On September 26, 2018, the attorneys general of all 50 states and the District of Columbia announced an agreement to settle allegations that Uber had exposed the data of 57 million users, and then paid hackers to cover up the breach rather than reporting it to proper authorities. Additional details on the breach can be found in the press releases issued by California, New York, or Massachusetts, each of which reportedly helped lead the settlement. Reporting from Bloomberg, which originally broke the story on the breach in November of 2017, can be found here.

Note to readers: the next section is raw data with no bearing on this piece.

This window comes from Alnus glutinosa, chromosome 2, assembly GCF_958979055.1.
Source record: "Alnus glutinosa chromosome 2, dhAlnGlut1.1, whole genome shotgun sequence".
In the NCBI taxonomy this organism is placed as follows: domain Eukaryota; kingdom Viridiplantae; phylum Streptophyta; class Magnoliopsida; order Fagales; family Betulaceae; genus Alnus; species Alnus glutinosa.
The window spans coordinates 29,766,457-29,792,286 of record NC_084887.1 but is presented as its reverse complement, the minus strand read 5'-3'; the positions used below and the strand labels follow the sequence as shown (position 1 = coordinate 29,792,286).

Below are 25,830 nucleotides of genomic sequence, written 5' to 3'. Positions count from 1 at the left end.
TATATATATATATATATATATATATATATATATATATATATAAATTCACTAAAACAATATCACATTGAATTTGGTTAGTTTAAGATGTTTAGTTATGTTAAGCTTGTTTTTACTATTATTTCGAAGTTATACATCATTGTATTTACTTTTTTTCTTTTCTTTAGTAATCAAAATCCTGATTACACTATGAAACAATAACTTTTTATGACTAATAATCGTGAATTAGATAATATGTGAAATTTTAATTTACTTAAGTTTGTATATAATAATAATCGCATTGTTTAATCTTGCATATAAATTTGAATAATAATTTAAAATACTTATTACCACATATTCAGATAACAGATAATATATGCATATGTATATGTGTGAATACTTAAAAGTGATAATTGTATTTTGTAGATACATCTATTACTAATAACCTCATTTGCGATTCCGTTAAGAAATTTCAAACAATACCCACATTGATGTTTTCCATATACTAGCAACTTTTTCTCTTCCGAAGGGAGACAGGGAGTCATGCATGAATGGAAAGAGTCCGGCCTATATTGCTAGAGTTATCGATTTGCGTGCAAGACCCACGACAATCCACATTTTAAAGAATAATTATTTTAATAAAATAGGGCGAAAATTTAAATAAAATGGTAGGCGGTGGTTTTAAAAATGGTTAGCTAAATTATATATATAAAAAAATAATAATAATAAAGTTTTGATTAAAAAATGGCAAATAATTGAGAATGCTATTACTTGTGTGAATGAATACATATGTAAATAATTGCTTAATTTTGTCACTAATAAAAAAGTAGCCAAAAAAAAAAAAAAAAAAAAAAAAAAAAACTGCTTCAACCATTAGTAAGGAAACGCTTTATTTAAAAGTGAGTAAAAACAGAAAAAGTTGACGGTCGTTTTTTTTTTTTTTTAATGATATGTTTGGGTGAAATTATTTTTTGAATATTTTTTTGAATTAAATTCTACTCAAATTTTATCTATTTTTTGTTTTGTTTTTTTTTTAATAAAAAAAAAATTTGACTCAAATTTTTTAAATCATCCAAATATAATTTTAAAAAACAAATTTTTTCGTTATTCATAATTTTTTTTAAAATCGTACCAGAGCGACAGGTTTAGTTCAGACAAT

As other commentators have recognized, the multistate settlement shows that the proliferation of state data breach laws has given attorneys general the power to come down hard on bad actors. The settlement included a penalty of $148 million, which has been described as the largest penalty ever imposed by state authorities for a data breach. The settlement also required Uber to take measures to prevent future data breaches and reform its corporate culture. It includes requirements that Uber report to states any data security incidents quarterly, develop a data security program with an executive officer, and set up a hotline for reporting misconduct.